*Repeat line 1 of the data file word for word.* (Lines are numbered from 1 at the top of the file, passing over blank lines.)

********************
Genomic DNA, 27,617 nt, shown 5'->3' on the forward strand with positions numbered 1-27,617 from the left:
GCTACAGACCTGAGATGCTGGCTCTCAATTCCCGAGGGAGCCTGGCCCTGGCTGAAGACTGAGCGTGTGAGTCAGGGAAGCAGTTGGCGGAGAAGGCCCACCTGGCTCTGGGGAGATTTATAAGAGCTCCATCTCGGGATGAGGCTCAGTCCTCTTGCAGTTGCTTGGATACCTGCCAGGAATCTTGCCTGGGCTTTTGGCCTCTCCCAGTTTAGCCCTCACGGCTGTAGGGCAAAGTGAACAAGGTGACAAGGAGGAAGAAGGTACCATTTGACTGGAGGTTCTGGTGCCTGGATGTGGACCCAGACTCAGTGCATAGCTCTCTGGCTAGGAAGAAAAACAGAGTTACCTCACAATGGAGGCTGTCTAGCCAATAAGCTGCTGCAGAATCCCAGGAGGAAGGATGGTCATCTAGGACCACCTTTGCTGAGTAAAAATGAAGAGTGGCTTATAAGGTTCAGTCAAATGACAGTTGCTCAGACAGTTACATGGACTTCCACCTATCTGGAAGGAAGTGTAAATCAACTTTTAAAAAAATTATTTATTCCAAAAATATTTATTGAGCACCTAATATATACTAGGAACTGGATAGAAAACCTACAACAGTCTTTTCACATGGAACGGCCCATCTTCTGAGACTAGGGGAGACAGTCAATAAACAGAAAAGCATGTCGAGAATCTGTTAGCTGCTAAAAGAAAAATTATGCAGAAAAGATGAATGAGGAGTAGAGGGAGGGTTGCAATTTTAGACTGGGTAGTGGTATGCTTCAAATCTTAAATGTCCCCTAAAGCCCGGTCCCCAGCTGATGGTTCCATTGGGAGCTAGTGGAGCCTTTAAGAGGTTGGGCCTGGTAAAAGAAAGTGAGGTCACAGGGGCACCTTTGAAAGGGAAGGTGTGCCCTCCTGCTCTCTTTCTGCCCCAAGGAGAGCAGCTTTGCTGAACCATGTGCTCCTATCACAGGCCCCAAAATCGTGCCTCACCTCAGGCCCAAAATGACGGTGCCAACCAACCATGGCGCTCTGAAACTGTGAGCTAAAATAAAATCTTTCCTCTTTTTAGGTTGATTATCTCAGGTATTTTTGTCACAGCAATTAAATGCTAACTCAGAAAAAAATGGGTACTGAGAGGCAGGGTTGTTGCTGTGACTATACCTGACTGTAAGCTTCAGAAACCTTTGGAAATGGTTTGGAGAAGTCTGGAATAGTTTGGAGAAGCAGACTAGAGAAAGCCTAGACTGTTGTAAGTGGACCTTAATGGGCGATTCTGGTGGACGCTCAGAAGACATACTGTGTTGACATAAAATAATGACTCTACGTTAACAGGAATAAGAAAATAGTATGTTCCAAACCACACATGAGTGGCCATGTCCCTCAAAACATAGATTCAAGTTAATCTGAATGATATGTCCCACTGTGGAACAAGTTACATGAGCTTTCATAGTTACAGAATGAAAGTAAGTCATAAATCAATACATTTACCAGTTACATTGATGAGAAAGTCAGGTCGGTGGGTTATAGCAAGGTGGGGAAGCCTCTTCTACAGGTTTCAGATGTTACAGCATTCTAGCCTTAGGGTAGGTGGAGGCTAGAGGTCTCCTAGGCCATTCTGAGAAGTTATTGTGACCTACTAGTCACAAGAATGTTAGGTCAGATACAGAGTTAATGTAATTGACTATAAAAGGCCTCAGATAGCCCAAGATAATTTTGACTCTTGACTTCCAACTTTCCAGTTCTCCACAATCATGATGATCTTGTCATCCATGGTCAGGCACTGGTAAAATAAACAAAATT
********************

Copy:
Genomic DNA, 27,617 nt, shown 5'->3' on the forward strand with positions numbered 1-27,617 from the left: